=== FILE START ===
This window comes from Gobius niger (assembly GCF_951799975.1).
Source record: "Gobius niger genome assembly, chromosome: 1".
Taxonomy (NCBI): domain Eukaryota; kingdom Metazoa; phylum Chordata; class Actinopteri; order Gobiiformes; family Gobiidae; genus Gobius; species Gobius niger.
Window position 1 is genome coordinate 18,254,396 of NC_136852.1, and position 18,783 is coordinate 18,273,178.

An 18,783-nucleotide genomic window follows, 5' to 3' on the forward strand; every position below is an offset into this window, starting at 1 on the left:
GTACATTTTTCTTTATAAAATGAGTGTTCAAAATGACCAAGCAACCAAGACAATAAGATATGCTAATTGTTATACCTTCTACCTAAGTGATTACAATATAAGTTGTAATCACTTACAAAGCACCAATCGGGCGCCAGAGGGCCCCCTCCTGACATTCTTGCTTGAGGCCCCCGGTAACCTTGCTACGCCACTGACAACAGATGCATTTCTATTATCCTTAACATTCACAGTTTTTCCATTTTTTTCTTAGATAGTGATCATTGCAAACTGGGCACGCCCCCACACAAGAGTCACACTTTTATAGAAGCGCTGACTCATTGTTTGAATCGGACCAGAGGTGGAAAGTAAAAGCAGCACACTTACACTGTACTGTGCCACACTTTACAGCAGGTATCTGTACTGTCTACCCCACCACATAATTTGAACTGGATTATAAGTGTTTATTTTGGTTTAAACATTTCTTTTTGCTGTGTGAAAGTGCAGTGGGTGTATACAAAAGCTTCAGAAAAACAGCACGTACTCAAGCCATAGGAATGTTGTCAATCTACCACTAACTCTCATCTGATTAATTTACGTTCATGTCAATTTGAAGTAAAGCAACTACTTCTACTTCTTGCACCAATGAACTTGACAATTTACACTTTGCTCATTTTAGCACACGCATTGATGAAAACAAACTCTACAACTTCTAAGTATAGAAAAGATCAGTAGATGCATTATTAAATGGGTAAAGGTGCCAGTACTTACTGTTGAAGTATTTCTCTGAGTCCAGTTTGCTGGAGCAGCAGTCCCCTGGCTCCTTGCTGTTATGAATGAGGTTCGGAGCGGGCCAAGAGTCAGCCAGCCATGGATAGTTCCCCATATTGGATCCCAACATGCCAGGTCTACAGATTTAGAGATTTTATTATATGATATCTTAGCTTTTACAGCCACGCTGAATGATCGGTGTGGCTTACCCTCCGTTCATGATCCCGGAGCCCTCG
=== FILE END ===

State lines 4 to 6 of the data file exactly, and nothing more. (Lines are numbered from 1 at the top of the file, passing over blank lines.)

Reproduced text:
Window position 1 is genome coordinate 18,254,396 of NC_136852.1, and position 18,783 is coordinate 18,273,178.

An 18,783-nucleotide genomic window follows, 5' to 3' on the forward strand; every position below is an offset into this window, starting at 1 on the left:
GTACATTTTTCTTTATAAAATGAGTGTTCAAAATGACCAAGCAACCAAGACAATAAGATATGCTAATTGTTATACCTTCTACCTAAGTGATTACAATATAAGTTGTAATCACTTACAAAGCACCAATCGGGCGCCAGAGGGCCCCCTCCTGACATTCTTGCTTGAGGCCCCCGGTAACCTTGCTACGCCACTGACAACAGATGCATTTCTATTATCCTTAACATTCACAGTTTTTCCATTTTTTTCTTAGATAGTGATCATTGCAAACTGGGCACGCCCCCACACAAGAGTCACACTTTTATAGAAGCGCTGACTCATTGTTTGAATCGGACCAGAGGTGGAAAGTAAAAGCAGCACACTTACACTGTACTGTGCCACACTTTACAGCAGGTATCTGTACTGTCTACCCCACCACATAATTTGAACTGGATTATAAGTGTTTATTTTGGTTTAAACATTTCTTTTTGCTGTGTGAAAGTGCAGTGGGTGTATACAAAAGCTTCAGAAAAACAGCACGTACTCAAGCCATAGGAATGTTGTCAATCTACCACTAACTCTCATCTGATTAATTTACGTTCATGTCAATTTGAAGTAAAGCAACTACTTCTACTTCTTGCACCAATGAACTTGACAATTTACACTTTGCTCATTTTAGCACACGCATTGATGAAAACAAACTCTACAACTTCTAAGTATAGAAAAGATCAGTAGATGCATTATTAAATGGGTAAAGGTGCCAGTACTTACTGTTGAAGTATTTCTCTGAGTCCAGTTTGCTGGAGCAGCAGTCCCCTGGCTCCTTGCTGTTATGAATGAGGTTCGGAGCGGGCCAAGAGTCAGCCAGCCATGGATAGTTCCCCATATTGGATCCCAACATGCCAGGTCTACAGATTTAGAGATTTTATTATATGATATCTTAGCTTTTACAGCCACGCTGAATGATCGGTGTGGCTTACCCTCCGTTCATGATCCCGGAGCCCTCG